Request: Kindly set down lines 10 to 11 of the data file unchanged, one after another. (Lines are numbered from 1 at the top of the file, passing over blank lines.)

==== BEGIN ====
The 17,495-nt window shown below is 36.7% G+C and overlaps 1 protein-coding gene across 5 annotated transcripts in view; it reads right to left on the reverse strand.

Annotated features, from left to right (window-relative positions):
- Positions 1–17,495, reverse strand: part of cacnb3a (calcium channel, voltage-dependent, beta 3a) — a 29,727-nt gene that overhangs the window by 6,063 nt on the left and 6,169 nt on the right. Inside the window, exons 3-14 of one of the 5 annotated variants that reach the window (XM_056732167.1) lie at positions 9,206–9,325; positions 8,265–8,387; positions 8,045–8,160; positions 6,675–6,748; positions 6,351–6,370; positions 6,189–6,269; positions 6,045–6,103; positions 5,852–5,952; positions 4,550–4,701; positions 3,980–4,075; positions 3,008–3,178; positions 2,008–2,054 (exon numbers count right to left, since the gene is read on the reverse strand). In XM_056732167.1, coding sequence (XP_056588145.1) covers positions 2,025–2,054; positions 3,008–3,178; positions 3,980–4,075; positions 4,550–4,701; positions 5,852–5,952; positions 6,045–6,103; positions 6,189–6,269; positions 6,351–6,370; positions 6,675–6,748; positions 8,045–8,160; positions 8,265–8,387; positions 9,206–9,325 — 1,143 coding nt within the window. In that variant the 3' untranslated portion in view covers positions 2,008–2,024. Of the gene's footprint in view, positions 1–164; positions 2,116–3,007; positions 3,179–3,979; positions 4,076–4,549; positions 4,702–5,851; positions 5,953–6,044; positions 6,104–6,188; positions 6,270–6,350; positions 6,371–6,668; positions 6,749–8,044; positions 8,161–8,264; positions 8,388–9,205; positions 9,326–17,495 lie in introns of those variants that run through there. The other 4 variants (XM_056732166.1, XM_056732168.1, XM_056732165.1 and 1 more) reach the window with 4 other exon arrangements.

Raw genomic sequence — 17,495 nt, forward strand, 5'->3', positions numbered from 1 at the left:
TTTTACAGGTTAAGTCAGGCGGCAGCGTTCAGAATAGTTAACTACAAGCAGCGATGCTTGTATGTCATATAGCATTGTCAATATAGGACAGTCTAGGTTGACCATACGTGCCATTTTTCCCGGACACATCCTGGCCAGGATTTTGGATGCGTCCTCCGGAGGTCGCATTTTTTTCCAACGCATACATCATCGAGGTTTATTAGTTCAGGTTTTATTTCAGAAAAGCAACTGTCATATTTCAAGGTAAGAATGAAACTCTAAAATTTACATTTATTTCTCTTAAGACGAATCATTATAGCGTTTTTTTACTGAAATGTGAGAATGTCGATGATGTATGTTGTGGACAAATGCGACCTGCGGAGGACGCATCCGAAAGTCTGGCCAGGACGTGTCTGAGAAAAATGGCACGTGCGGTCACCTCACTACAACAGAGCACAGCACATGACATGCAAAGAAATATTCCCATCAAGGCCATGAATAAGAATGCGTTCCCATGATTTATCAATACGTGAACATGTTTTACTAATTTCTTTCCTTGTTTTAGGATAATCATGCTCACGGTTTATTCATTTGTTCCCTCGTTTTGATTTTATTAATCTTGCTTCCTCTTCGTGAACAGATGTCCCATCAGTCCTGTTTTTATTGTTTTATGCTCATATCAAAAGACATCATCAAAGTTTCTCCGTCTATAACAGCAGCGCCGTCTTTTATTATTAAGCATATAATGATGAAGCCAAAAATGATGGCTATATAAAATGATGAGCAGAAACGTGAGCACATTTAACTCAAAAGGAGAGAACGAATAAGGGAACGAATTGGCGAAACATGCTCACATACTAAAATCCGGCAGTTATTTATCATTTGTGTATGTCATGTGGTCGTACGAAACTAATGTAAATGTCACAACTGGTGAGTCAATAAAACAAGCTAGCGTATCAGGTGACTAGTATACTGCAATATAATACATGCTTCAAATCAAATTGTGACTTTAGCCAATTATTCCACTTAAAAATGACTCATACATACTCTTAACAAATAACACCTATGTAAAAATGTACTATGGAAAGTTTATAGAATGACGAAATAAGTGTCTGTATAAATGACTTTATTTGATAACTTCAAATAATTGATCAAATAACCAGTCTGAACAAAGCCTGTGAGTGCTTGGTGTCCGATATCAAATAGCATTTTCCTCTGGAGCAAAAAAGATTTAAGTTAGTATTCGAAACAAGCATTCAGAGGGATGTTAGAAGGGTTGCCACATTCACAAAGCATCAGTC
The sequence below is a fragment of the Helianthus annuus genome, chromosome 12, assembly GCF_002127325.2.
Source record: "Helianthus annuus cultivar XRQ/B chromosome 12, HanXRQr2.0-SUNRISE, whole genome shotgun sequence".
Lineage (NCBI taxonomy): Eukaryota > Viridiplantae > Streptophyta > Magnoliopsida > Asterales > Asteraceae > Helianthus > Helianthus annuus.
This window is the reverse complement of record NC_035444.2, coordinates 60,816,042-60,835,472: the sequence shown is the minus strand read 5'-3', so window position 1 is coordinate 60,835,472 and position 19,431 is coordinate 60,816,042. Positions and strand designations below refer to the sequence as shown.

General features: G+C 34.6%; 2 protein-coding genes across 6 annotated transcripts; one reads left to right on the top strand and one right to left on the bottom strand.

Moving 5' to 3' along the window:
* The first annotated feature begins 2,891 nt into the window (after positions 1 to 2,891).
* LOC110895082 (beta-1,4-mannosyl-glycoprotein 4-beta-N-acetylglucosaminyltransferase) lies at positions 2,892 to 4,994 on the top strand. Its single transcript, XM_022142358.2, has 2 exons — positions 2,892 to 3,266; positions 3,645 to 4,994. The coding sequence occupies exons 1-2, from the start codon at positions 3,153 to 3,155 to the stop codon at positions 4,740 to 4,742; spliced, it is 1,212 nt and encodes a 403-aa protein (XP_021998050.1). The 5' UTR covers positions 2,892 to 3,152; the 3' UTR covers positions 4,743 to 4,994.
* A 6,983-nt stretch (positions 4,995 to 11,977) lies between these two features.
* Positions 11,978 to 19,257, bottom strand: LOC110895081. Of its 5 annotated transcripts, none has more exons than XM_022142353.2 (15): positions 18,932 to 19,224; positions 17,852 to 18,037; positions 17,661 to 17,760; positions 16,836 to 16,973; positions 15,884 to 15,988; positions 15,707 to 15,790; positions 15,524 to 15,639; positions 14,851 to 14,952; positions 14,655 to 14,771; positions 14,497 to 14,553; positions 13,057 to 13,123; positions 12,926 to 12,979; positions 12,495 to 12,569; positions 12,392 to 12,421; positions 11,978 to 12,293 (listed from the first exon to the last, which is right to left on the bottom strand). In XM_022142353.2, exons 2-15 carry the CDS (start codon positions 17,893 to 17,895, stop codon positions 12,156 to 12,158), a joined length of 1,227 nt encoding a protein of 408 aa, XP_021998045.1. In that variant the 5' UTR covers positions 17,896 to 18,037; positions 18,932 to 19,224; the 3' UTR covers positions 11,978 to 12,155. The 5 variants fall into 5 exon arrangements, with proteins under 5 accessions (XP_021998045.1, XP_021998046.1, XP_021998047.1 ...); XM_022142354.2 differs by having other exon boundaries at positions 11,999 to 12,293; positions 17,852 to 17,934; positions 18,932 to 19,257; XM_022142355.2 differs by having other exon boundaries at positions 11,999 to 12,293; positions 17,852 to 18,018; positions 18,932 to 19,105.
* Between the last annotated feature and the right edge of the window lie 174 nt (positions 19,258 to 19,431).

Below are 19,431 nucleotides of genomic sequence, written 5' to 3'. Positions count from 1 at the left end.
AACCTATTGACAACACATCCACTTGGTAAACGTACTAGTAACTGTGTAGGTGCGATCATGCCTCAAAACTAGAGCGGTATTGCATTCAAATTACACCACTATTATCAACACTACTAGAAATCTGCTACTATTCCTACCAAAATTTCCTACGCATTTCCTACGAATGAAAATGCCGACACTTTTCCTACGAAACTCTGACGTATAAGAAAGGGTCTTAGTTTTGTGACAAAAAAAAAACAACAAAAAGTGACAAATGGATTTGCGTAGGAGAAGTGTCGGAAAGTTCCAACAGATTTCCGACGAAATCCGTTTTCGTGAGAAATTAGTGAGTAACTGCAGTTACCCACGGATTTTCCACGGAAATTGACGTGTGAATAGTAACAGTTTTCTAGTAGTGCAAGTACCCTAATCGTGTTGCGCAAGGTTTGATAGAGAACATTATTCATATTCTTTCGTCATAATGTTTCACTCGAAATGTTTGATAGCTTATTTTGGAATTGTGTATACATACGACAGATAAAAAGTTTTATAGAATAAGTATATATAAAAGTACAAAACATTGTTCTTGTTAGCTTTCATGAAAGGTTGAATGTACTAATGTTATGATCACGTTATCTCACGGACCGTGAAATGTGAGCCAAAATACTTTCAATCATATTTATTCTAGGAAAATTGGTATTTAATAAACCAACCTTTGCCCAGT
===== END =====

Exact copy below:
General features: G+C 34.6%; 2 protein-coding genes across 6 annotated transcripts; one reads left to right on the top strand and one right to left on the bottom strand.

Moving 5' to 3' along the window: